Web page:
The Hunting of the Hare

by Margaret Lucas

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Last Updated September 5, 2023.

The protagonist in this narrative poem is the hare himself, whom the poet names "Wat." The fact that the hare is given a name encourages the reader to sympathize with him: he is a "poore" creature, who has done nothing to encourage the men and dogs in the poem to pursue and then kill him. The poet uses "he" and "him" pronouns, rather than referring to the hare as "it," which also adds to the effect of personification. The point of view in the poem is that of Wat, and the reader therefore feels his "Feare" and "Terrour" at being hunted by these men and their dogs, a huge pack of huntsmen all pursuing one solitary hare.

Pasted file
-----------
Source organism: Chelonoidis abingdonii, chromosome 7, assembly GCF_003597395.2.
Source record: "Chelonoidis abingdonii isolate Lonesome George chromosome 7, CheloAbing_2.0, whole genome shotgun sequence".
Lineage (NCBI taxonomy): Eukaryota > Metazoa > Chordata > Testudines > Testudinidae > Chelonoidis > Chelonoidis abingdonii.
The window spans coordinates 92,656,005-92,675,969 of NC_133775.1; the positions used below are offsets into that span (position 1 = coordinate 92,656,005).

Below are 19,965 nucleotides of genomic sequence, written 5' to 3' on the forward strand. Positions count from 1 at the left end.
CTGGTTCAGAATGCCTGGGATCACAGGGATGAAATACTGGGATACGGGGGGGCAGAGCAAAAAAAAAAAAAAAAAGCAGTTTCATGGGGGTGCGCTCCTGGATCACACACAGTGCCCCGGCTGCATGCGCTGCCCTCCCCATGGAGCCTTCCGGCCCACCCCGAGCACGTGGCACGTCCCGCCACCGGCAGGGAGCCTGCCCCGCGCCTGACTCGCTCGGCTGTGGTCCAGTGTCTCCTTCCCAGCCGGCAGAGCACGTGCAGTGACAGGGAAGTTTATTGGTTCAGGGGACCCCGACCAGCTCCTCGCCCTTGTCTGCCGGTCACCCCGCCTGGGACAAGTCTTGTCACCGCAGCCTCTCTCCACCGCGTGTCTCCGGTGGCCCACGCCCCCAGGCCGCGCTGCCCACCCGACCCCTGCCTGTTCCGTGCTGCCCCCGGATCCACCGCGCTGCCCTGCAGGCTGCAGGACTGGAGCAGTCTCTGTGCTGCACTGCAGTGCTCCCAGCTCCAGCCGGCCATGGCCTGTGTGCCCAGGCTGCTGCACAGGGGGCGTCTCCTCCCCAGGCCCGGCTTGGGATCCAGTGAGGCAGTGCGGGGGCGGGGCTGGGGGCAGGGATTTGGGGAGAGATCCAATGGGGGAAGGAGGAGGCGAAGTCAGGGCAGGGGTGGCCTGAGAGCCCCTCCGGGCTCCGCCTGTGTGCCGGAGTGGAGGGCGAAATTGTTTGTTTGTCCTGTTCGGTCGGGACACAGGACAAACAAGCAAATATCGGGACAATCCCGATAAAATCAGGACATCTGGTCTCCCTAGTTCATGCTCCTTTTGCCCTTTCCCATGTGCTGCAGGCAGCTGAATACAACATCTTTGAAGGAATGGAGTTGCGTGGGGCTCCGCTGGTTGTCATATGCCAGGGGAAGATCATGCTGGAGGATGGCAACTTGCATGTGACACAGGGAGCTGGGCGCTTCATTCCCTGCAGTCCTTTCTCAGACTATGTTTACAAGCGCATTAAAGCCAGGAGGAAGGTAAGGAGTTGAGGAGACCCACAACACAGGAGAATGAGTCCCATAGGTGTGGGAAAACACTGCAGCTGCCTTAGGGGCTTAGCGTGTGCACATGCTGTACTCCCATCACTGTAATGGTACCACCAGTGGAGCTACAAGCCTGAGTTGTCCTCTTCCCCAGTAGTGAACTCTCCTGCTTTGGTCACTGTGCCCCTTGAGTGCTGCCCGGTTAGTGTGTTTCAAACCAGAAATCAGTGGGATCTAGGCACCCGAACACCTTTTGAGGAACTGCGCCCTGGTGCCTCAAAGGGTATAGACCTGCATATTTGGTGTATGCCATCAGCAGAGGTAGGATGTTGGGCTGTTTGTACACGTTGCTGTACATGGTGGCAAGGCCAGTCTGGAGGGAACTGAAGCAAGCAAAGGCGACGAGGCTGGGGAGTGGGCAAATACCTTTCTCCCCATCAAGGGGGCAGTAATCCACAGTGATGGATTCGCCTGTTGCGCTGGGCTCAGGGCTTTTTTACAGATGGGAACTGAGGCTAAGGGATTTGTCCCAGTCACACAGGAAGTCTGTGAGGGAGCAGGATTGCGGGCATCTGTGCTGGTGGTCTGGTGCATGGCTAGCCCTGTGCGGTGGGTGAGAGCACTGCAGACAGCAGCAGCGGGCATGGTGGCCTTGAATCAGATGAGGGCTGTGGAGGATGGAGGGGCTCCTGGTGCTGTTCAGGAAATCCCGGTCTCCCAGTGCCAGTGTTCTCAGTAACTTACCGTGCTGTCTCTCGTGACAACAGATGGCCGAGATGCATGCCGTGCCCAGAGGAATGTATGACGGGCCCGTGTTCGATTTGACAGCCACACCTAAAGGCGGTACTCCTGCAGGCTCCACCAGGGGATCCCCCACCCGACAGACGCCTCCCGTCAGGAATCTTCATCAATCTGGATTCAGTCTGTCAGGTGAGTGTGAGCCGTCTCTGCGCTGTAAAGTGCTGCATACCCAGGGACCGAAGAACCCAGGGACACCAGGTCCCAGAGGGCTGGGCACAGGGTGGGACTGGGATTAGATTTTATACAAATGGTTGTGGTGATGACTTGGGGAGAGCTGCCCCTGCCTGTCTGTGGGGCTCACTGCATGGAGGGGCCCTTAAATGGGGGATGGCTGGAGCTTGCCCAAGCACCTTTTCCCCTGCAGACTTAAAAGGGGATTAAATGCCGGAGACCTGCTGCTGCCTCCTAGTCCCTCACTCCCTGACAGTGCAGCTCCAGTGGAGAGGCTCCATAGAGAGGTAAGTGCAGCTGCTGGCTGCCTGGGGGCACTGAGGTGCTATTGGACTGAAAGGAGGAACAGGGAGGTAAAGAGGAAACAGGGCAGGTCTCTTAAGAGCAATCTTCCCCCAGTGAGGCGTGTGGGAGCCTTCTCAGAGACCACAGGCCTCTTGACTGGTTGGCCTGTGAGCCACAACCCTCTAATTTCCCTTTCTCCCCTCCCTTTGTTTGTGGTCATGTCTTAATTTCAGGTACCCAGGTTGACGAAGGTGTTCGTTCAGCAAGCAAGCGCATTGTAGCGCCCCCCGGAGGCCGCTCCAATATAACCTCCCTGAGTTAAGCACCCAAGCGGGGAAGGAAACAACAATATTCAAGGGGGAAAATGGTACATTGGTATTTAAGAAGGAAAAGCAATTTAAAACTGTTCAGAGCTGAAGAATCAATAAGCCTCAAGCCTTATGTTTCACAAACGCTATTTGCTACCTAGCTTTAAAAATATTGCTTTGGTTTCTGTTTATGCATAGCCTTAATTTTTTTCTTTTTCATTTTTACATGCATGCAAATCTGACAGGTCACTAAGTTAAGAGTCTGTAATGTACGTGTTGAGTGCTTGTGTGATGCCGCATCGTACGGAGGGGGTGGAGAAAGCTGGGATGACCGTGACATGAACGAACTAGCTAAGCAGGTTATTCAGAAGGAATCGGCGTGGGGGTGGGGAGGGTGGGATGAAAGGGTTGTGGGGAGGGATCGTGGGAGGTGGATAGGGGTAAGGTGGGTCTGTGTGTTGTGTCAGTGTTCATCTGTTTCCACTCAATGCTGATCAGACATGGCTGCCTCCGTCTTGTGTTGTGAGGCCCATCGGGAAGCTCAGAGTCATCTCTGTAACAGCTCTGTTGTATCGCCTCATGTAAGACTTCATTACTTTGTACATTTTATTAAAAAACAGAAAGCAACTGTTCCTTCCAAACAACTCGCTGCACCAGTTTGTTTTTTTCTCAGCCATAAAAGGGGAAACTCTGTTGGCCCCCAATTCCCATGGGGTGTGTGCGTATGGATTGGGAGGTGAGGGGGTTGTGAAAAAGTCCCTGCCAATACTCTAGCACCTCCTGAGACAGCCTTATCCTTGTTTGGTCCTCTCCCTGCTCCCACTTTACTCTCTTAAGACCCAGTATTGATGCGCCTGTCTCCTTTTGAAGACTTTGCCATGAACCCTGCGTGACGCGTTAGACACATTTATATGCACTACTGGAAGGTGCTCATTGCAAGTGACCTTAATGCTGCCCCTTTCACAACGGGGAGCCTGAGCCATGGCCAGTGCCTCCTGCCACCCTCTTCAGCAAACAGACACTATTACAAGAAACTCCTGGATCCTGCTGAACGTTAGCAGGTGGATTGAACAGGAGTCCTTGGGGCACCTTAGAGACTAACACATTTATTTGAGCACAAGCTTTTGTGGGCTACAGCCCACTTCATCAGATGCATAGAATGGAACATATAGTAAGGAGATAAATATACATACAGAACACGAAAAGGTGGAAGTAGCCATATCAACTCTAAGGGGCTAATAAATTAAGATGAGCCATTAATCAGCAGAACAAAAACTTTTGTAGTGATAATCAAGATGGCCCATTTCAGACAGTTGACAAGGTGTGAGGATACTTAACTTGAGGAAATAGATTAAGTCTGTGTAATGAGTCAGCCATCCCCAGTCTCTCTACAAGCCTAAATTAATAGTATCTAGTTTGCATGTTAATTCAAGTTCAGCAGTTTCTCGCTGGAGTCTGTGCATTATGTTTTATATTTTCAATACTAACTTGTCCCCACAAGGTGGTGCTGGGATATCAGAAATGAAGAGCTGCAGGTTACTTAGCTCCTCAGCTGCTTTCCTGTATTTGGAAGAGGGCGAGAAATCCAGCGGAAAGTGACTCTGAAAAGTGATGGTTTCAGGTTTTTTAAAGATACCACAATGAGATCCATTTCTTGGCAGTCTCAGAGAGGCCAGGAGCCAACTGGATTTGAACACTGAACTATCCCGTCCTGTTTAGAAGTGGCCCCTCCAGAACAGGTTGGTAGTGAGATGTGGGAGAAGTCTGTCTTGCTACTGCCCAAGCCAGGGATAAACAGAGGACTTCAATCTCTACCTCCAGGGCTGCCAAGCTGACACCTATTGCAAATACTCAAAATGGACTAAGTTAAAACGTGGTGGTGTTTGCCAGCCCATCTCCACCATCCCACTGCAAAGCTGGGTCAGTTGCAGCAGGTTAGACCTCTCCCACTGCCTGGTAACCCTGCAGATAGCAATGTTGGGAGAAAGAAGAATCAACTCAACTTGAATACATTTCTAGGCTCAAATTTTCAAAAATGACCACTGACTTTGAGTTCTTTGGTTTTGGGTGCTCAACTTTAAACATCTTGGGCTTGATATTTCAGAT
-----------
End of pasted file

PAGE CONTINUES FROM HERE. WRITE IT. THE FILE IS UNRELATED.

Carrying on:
By contrast to the hare, Wat, who is named and whose thought process the poet seeks to make us privy to, the huntsmen and their dogs in the poem are depicted as a nameless pack. This seems to be a deliberate choice on the part of the poet: while the hunted animal is humanized, the men in the poem are dehumanized, not described or given names. The poet seeks to show us that their behavior is, in fact, animalistic. The hunters take their "joy" from the fact that they are about to "destroy" the pursued hare. The poet explicitly states that man is "the most cruell wild" of all creatures, seeming to imagine that every other animal was put on earth for him to "Tyramize." The dogs, of course, simply do as they are told by their human masters: they pursue the scent of the hare because they have been taught to do so, but the poet makes us very conscious of Wat's real fear of them.

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